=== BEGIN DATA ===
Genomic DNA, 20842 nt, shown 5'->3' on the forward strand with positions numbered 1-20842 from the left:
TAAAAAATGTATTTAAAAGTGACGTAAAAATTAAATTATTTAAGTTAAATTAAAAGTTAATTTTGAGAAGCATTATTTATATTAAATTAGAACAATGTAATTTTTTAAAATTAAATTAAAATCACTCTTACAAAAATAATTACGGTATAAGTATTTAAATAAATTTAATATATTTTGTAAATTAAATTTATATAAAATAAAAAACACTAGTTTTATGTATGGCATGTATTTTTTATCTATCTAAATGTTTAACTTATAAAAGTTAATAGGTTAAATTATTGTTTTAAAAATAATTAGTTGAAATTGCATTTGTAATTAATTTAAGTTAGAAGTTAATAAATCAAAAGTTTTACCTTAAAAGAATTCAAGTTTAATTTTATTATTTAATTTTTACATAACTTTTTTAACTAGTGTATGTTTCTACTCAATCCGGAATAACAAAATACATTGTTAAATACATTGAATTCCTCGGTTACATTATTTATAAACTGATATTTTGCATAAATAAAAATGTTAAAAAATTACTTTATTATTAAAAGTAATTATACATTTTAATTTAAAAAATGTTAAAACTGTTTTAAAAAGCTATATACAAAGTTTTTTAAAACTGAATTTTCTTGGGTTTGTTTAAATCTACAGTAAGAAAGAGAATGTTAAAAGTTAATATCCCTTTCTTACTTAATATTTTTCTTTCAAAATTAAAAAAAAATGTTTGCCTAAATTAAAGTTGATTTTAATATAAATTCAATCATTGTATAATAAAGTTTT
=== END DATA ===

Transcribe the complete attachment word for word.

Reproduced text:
Genomic DNA, 20842 nt, shown 5'->3' on the forward strand with positions numbered 1-20842 from the left:
TAAAAAATGTATTTAAAAGTGACGTAAAAATTAAATTATTTAAGTTAAATTAAAAGTTAATTTTGAGAAGCATTATTTATATTAAATTAGAACAATGTAATTTTTTAAAATTAAATTAAAATCACTCTTACAAAAATAATTACGGTATAAGTATTTAAATAAATTTAATATATTTTGTAAATTAAATTTATATAAAATAAAAAACACTAGTTTTATGTATGGCATGTATTTTTTATCTATCTAAATGTTTAACTTATAAAAGTTAATAGGTTAAATTATTGTTTTAAAAATAATTAGTTGAAATTGCATTTGTAATTAATTTAAGTTAGAAGTTAATAAATCAAAAGTTTTACCTTAAAAGAATTCAAGTTTAATTTTATTATTTAATTTTTACATAACTTTTTTAACTAGTGTATGTTTCTACTCAATCCGGAATAACAAAATACATTGTTAAATACATTGAATTCCTCGGTTACATTATTTATAAACTGATATTTTGCATAAATAAAAATGTTAAAAAATTACTTTATTATTAAAAGTAATTATACATTTTAATTTAAAAAATGTTAAAACTGTTTTAAAAAGCTATATACAAAGTTTTTTAAAACTGAATTTTCTTGGGTTTGTTTAAATCTACAGTAAGAAAGAGAATGTTAAAAGTTAATATCCCTTTCTTACTTAATATTTTTCTTTCAAAATTAAAAAAAAATGTTTGCCTAAATTAAAGTTGATTTTAATATAAATTCAATCATTGTATAATAAAGTTTT